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03-07-2012, 04:34 PM
  #105
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Originally Posted by Beef Invictus View Post
It's clear that Richards hits him in the chest with his forearm first. We've watched a little bit of Mike Richards here; that's just how he hits. What he did on that hit is what we've seen him do to many players over the years.
The point is that chest or head, the hit is legal because he doesn't target it, he hits with his body and that stops his momentum. Dirty headshots let the hitter continue his momentum because they're not body shots.
Kronwall stepped up with the body and got him in the head because Voracek exposed that part of his body and let it become the closest point to contact, and the rest of the body followed, and Kronwalls momentum stopped.

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03-07-2012, 04:38 PM
  #106
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Originally Posted by giraffywaffy View Post
The point is that chest or head, the hit is legal because he doesn't target it, he hits with his body and that stops his momentum. Dirty headshots let the hitter continue his momentum because they're not body shots.
Kronwall stepped up with the body and got him in the head because Voracek exposed that part of his body and let it become the closest point to contact, and the rest of the body followed, and Kronwalls momentum stopped.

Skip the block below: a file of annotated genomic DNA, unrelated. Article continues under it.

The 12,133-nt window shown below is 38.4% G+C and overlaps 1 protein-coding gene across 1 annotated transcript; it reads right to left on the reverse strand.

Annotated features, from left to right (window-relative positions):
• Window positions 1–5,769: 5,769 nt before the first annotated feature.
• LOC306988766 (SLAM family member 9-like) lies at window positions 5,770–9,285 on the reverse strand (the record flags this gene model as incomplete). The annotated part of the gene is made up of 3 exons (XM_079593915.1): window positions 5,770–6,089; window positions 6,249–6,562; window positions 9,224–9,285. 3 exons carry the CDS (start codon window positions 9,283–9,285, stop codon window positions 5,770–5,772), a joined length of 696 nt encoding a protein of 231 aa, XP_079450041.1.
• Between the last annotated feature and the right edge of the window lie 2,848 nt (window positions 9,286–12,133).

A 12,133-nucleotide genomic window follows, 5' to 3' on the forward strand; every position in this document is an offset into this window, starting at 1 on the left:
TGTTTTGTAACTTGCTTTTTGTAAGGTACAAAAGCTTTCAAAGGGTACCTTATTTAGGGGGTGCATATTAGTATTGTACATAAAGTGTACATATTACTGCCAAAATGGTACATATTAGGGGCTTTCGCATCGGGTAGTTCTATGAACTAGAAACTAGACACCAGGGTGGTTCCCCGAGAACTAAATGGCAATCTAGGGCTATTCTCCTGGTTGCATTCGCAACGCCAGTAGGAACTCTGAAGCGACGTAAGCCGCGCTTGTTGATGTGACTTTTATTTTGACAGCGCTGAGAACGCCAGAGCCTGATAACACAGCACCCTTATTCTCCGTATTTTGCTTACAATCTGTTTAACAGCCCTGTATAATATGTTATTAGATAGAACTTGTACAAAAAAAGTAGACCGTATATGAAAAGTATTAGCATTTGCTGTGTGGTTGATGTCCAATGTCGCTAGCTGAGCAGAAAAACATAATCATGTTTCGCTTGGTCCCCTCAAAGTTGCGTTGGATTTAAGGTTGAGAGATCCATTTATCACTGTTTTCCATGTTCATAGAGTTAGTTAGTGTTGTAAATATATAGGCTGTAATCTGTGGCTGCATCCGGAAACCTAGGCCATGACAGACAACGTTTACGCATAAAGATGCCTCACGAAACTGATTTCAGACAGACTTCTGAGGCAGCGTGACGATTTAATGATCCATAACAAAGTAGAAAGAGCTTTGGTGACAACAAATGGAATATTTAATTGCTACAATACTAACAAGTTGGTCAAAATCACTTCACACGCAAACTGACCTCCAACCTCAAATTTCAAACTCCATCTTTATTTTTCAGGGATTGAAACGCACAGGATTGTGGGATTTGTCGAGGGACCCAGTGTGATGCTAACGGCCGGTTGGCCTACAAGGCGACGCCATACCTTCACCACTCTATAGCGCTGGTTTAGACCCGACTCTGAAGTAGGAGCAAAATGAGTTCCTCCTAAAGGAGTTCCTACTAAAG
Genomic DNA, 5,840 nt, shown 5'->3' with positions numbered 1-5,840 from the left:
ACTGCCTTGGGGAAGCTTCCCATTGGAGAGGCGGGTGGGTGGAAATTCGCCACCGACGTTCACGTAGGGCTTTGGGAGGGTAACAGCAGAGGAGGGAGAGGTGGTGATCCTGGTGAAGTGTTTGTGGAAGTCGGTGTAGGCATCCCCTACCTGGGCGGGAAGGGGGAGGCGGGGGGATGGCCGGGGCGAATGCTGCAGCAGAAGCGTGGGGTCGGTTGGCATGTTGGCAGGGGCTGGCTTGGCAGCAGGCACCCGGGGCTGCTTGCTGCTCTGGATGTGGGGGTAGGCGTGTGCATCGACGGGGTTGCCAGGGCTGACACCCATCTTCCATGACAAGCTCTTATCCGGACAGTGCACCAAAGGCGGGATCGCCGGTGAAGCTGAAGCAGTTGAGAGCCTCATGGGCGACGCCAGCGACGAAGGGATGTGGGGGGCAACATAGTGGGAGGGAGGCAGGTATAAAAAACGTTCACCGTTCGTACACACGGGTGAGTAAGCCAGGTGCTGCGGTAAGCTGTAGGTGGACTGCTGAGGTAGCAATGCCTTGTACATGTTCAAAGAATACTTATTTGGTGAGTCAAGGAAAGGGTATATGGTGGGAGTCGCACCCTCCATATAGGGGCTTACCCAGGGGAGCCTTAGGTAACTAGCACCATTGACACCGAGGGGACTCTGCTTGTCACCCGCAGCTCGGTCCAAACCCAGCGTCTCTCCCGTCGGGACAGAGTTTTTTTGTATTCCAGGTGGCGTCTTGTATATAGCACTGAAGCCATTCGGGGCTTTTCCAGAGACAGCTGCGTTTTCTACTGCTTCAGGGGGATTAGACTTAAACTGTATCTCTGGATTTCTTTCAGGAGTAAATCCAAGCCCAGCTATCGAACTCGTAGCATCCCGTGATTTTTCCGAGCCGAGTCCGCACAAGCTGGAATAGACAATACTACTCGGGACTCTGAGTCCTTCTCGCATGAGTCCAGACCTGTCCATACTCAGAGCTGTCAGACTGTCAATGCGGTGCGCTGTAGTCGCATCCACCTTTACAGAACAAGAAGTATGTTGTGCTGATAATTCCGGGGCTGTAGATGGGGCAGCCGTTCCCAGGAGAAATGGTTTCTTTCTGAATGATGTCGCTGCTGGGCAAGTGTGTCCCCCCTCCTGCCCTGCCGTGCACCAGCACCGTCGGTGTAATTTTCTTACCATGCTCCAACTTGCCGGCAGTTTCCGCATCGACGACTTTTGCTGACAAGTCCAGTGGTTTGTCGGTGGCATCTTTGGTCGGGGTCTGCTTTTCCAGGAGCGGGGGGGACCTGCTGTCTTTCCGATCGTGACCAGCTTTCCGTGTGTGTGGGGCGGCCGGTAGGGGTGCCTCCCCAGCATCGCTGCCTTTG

The Richards hit is legal because the principle point of contact is not the head. The Kronwall hit SHOULD be suspendable because he hits the head first, after lining up his man and hitting him while he was unaware. The NHL has spent the last two years saying that it's no longer the fault of the player getting hit for having his head down; responsibility lies with the hitter to not lay into the player. The whole "his head was down" argument was nullified by the NHL...until just now, apparently. Kronwall had other options, and he chose the most dangerous one. The result was a headshot. Blame is on Kronwall...and it doesn't help him that he has an extensive history of dangerous hits.